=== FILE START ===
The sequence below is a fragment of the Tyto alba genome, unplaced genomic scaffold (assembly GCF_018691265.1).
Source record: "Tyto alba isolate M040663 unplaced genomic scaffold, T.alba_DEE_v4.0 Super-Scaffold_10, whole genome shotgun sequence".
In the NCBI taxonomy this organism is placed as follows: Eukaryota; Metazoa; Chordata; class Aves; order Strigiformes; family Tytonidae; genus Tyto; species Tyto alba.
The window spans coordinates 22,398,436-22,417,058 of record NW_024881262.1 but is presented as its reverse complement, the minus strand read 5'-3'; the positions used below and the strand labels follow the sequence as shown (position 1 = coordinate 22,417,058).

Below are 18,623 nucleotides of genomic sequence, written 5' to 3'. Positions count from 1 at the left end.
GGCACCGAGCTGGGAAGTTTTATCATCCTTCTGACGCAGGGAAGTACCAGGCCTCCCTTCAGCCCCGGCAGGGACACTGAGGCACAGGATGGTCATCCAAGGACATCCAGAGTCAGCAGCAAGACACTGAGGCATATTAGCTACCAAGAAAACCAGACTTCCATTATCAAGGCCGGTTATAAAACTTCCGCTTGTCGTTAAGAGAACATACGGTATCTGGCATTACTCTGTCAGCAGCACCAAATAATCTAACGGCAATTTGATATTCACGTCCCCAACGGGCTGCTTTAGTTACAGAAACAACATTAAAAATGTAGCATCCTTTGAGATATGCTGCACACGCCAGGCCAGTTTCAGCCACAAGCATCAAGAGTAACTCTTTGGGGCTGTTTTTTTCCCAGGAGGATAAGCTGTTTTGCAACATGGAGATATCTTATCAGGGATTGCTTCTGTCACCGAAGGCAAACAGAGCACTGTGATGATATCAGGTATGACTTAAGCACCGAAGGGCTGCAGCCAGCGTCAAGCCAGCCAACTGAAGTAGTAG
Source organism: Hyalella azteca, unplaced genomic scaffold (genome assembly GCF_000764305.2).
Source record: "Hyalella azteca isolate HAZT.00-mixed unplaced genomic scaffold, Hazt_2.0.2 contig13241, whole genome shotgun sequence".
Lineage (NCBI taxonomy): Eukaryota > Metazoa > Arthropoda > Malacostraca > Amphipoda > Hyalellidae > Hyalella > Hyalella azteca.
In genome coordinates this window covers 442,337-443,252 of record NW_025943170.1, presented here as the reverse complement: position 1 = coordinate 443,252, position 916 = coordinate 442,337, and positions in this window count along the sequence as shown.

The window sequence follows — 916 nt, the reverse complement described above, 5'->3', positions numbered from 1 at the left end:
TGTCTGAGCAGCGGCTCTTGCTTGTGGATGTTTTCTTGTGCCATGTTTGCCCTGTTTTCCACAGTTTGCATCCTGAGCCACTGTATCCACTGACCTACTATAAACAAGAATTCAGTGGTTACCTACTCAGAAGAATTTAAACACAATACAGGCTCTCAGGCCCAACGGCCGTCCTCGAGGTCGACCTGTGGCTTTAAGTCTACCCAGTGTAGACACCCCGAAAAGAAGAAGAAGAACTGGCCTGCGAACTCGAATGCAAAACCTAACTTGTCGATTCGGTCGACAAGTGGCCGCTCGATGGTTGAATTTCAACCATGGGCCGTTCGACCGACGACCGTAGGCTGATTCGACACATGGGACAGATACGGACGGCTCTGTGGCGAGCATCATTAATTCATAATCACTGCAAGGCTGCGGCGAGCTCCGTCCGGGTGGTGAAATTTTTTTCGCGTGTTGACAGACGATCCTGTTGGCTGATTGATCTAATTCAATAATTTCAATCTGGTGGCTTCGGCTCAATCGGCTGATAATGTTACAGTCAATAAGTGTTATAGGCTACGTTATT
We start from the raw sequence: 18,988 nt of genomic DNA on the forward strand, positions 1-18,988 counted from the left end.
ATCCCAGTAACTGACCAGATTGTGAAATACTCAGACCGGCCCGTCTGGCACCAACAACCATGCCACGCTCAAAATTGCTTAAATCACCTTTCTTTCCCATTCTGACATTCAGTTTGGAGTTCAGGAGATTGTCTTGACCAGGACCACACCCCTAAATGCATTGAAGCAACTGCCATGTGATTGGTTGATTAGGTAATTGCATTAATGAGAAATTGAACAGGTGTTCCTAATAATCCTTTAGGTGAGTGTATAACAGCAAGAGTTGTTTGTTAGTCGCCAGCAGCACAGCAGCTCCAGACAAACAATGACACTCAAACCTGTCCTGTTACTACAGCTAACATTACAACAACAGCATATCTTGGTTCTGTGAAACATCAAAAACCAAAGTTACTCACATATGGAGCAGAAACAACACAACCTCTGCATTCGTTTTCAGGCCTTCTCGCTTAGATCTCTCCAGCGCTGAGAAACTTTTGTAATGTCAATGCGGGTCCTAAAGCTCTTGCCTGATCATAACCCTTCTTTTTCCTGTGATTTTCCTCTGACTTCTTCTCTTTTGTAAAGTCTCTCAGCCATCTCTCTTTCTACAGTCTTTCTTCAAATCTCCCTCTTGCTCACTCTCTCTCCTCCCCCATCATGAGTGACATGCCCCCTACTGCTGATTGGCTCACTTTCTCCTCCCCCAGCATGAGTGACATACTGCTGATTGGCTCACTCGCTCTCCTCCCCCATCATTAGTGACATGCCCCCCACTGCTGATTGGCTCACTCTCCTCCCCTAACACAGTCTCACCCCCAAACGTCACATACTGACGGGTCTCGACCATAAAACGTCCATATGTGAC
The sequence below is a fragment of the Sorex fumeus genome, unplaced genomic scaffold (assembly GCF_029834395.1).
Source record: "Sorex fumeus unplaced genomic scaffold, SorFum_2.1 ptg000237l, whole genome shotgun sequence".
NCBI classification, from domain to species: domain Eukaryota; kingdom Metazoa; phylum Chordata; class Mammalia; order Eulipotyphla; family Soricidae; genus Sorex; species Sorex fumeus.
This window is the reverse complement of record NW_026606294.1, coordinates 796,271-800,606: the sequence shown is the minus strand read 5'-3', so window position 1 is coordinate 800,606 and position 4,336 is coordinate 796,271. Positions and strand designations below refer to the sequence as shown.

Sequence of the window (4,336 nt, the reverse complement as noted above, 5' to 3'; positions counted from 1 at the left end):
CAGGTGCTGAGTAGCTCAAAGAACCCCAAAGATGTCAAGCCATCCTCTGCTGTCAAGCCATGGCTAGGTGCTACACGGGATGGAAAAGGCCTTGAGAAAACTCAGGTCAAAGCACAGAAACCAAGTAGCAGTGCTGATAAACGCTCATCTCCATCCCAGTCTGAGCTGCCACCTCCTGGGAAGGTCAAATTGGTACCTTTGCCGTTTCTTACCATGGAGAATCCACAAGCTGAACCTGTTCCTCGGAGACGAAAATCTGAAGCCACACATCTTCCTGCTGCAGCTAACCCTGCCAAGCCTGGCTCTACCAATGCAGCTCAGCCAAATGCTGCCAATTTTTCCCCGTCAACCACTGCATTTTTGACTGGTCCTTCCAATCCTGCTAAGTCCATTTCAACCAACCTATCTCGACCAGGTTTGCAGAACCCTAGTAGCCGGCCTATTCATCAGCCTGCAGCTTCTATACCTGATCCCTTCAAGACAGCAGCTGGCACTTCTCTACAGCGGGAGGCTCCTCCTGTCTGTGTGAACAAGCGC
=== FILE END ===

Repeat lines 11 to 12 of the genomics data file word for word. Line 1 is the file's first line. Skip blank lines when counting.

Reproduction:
The window sequence follows — 916 nt, the reverse complement described above, 5'->3', positions numbered from 1 at the left end:
TGTCTGAGCAGCGGCTCTTGCTTGTGGATGTTTTCTTGTGCCATGTTTGCCCTGTTTTCCACAGTTTGCATCCTGAGCCACTGTATCCACTGACCTACTATAAACAAGAATTCAGTGGTTACCTACTCAGAAGAATTTAAACACAATACAGGCTCTCAGGCCCAACGGCCGTCCTCGAGGTCGACCTGTGGCTTTAAGTCTACCCAGTGTAGACACCCCGAAAAGAAGAAGAAGAACTGGCCTGCGAACTCGAATGCAAAACCTAACTTGTCGATTCGGTCGACAAGTGGCCGCTCGATGGTTGAATTTCAACCATGGGCCGTTCGACCGACGACCGTAGGCTGATTCGACACATGGGACAGATACGGACGGCTCTGTGGCGAGCATCATTAATTCATAATCACTGCAAGGCTGCGGCGAGCTCCGTCCGGGTGGTGAAATTTTTTTCGCGTGTTGACAGACGATCCTGTTGGCTGATTGATCTAATTCAATAATTTCAATCTGGTGGCTTCGGCTCAATCGGCTGATAATGTTACAGTCAATAAGTGTTATAGGCTACGTTATT